Let’s Get Real About Mental Illness: Part 1
Explore the first part in our series about everything you need to know about mental health.
April 2, 2019
*Disclaimer: This piece is in no way meant to offend or demean anyone. It is only meant to clarify and shed light on mental illness*
*TW: mentions of suicide etc.*
“Calm down! You’re acting insane!” “If you’re sad, just smile!” “Close your eyes and take a deep breath!” “Come on, it can’t be that bad!”
Those who struggle with mental illness have heard these ignorant and, frankly, patronizing statements too many times to count. While those who deliver these pieces of advice usually mean well and think they are helping, in most cases, their words never better the situation. Typically, the reason why these are the usual statements peers give to others when dealing with a mental health crisis is because they do not know how to correctly assuage the problem at the time. Why is that?
Mental illness is seen as taboo and is not discussed nearly as much as it should be.
Mental illness is more common than one might realize. One in four people will experience some type of mental health problem in their lifetime, and one in five teenagers between ages 13 and 18 have or will have a serious mental illness. Most people who experience these issues make a full recovery or find ways to live with and manage their illness. But even though so many people are affected, there is still a major social stigma attached to mental illness. Why is that? Often times, the media perpetuates and spreads the thought those struggling with mental illness are always dangerous, irrational, violent, and unreliable. This is called stigma.
Stigma is defined as a mark of disgrace associated with a particular circumstance, quality, or person.
If a crime is committed by someone who is affected by mental illness, the media often reports on the incident and puts an emphasis on their mental state as a way to put the blame on something. Even though mental illness can contribute to their motive, it is not always the sole reason for someone to commit a crime.
When people see “mental illness”, they seem to automatically connect it with “crime”.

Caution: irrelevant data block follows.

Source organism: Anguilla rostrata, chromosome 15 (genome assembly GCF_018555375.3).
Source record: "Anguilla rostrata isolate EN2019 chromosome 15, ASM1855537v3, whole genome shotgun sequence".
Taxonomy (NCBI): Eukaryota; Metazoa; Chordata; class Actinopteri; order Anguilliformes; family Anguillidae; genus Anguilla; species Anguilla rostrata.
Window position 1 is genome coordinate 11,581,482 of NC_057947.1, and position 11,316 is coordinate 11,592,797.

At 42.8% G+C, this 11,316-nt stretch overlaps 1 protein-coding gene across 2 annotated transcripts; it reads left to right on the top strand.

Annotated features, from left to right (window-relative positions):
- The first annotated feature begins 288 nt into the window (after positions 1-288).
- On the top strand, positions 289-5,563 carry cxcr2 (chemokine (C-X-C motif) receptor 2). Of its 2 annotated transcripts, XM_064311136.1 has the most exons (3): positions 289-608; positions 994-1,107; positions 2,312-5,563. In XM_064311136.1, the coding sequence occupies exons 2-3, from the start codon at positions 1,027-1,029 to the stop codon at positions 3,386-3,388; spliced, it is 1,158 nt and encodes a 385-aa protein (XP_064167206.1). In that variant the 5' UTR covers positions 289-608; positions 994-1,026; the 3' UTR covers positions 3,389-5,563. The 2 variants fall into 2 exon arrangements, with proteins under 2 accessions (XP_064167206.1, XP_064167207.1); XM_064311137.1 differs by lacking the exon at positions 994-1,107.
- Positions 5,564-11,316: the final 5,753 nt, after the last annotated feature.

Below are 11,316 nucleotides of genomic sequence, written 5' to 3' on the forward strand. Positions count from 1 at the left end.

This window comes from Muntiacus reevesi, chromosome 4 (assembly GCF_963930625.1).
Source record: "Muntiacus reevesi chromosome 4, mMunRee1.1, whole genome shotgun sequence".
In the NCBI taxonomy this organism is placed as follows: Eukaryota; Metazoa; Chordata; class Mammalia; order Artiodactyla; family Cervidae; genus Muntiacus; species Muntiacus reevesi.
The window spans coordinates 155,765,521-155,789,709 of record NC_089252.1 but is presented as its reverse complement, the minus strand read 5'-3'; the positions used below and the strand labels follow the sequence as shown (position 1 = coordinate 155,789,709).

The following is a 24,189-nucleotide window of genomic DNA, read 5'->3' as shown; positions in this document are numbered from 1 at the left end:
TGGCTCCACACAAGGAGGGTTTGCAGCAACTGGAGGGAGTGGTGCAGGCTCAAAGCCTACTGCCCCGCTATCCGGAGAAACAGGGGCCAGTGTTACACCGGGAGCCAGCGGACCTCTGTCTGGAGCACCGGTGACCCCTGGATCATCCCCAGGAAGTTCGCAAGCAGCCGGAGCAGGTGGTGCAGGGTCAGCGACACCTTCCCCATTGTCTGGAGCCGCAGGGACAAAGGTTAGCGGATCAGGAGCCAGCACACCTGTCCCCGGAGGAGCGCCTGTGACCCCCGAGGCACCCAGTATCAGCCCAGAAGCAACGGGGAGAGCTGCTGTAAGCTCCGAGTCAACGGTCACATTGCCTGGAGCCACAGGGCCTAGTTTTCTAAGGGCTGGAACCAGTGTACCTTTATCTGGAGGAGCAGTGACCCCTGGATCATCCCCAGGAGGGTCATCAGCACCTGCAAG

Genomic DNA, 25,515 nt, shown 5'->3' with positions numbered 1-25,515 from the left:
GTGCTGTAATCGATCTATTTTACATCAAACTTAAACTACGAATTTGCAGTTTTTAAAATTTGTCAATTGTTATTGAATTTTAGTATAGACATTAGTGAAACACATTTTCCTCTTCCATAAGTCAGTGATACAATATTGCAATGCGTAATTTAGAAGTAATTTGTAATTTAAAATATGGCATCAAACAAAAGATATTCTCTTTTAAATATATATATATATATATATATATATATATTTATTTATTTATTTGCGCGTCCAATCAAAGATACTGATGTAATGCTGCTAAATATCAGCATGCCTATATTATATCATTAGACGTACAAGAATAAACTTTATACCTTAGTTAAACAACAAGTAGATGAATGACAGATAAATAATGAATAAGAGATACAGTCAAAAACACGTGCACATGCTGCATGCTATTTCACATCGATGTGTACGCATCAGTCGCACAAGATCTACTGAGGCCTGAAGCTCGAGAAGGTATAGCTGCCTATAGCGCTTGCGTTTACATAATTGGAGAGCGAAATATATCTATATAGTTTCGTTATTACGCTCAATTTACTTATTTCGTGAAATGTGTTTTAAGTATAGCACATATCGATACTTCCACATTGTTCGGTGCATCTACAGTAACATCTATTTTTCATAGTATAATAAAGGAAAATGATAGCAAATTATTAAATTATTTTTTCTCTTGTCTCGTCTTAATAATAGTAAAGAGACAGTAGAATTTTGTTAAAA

Because of the stigma surrounding mental health issues, people feel awkward and find great difficulty in speaking openly about it. It may be uncomfortable to talk about, but at some point, you absolutely must educate yourself on it because it’s something that will never go away. People with mental illness can harbor dangerous feelings within themselves, and it is a crime to sweep it under the rug just because it is not always easy to address. For as hard as it is to cope with these conditions, it’s downright disrespectful to downplay the severity of them.
Mental illness is not a good thing. This should be blatantly obvious to all, but Western culture has a tendency to romanticize and glorify mental illness. Pop culture can potentially misconstrue the message trying to be said by somewhat mental illness as a ‘beautiful pain’ like the popular Netflix show, 13 Reasons Why. To put it bluntly, it’s not cute, quirky, relatable, or charming to live with a mental illness. The hard truth is that something so detrimental to a person’s well-being should not be glorified at all. It is good to create media about mental health issues in order to get people talking and raise awareness about them, but it should be done so in a way that informs the audience, rather than romanticizing these conditions.
While no one person is solely to blame for the normalization of stigma, we can all do our part in eliminating this destructive part of our society.
Stay tuned for part 2 of our series on mental illness, which will describe how one combats stigma.